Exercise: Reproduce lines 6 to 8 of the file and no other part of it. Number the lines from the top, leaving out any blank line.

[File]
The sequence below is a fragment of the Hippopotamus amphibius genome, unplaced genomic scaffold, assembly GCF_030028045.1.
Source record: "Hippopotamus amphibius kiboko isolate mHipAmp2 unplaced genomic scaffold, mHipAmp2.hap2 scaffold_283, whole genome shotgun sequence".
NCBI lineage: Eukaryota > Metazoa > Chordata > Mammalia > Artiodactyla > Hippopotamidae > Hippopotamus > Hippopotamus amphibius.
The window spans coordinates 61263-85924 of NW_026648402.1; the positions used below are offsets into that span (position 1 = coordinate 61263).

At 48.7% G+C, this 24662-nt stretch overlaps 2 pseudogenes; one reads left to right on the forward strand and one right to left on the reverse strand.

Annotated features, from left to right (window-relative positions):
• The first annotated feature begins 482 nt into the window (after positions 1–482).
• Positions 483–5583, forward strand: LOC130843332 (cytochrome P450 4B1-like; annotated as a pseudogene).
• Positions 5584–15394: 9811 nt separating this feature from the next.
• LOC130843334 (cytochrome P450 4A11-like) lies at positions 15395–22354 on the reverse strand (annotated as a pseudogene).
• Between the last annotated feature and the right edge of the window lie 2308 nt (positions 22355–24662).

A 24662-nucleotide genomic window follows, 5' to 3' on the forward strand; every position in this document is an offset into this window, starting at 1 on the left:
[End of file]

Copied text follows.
Annotated features, from left to right (window-relative positions):
• The first annotated feature begins 482 nt into the window (after positions 1–482).
• Positions 483–5583, forward strand: LOC130843332 (cytochrome P450 4B1-like; annotated as a pseudogene).